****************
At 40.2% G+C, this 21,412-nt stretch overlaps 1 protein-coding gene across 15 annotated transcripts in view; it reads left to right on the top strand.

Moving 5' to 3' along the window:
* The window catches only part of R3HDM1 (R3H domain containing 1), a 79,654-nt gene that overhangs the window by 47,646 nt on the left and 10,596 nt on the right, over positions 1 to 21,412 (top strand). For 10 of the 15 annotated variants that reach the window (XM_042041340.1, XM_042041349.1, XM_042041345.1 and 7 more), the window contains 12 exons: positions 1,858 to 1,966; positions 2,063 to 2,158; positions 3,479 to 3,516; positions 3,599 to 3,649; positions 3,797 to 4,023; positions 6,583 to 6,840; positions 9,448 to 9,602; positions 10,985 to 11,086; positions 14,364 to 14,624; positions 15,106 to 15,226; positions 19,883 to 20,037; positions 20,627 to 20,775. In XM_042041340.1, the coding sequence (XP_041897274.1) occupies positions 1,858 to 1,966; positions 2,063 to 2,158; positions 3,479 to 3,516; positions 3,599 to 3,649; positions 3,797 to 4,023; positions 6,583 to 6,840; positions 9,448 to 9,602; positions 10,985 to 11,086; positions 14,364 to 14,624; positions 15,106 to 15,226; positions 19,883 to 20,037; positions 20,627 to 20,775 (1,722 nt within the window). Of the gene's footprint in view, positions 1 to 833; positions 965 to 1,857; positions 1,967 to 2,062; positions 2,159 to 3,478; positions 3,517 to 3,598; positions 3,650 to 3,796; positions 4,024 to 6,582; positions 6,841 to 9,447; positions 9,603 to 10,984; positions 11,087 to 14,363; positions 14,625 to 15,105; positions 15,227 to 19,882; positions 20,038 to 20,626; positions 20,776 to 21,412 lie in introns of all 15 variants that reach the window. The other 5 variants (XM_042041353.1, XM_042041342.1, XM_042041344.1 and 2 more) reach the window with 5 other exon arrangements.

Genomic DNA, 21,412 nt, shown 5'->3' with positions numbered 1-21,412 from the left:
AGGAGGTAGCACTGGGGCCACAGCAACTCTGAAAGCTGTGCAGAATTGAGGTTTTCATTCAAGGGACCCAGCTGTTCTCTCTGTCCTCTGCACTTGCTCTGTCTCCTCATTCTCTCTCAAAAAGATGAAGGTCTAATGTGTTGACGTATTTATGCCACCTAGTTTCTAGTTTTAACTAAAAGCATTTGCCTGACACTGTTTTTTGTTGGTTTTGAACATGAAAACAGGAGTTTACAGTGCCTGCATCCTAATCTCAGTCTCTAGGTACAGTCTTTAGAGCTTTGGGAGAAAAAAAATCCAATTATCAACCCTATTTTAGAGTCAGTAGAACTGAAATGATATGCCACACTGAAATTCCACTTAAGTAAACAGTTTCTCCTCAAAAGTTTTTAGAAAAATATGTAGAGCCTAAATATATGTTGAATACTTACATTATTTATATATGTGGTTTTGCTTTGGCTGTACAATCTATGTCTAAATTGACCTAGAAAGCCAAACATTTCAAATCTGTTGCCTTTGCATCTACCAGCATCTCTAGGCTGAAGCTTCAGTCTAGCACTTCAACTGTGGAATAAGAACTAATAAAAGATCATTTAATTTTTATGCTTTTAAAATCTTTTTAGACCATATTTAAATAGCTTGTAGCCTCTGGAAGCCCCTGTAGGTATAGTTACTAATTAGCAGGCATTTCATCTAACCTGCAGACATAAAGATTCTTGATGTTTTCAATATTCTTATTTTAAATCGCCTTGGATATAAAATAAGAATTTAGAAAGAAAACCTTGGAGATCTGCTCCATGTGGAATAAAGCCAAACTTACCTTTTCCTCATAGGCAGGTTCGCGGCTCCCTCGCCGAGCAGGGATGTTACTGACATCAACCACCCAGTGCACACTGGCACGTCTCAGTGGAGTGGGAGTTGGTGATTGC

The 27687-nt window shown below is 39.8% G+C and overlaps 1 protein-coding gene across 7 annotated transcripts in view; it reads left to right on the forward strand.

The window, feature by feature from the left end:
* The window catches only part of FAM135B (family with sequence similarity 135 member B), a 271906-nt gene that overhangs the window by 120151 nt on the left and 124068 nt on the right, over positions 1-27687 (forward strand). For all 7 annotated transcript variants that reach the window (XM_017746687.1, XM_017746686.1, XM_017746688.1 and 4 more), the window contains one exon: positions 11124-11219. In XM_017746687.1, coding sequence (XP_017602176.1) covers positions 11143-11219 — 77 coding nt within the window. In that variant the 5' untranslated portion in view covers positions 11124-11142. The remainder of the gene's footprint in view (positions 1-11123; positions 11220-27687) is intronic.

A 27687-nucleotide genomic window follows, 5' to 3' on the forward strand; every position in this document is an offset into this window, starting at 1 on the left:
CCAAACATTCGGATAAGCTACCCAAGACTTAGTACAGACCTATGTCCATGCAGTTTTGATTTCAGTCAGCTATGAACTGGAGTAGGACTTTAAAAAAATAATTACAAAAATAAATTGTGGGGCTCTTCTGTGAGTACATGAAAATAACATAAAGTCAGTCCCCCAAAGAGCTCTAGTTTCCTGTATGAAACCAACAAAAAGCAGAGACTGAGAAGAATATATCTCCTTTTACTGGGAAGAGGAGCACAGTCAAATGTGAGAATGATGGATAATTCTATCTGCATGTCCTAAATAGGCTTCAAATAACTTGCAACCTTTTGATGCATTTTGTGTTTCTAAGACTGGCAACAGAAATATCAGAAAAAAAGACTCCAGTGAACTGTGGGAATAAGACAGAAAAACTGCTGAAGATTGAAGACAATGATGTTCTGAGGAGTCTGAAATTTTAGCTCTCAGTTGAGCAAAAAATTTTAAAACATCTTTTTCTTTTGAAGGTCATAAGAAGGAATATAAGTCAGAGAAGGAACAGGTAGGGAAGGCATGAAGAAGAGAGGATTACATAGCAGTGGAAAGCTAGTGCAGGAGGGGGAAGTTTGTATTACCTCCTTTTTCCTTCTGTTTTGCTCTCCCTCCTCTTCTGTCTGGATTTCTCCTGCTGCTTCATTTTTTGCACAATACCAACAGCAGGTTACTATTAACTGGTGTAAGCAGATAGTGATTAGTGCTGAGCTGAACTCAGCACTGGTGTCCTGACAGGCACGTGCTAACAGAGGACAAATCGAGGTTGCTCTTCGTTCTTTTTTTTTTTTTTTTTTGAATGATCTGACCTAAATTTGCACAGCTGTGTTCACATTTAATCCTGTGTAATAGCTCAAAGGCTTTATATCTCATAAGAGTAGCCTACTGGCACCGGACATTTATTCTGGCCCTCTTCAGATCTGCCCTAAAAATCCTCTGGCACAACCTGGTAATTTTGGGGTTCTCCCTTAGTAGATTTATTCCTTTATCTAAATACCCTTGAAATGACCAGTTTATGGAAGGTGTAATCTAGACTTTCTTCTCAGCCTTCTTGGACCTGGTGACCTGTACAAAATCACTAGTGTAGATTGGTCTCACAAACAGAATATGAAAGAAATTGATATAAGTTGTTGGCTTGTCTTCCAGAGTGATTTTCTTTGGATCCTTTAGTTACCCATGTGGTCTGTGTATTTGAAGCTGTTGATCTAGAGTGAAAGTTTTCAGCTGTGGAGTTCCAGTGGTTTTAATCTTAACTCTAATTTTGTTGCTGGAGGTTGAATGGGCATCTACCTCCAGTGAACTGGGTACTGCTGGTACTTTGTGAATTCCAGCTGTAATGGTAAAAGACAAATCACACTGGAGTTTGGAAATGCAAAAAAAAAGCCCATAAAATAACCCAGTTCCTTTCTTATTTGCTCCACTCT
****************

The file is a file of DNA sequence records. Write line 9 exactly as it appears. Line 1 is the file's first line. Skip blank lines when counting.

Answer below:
A 27687-nucleotide genomic window follows, 5' to 3' on the forward strand; every position in this document is an offset into this window, starting at 1 on the left: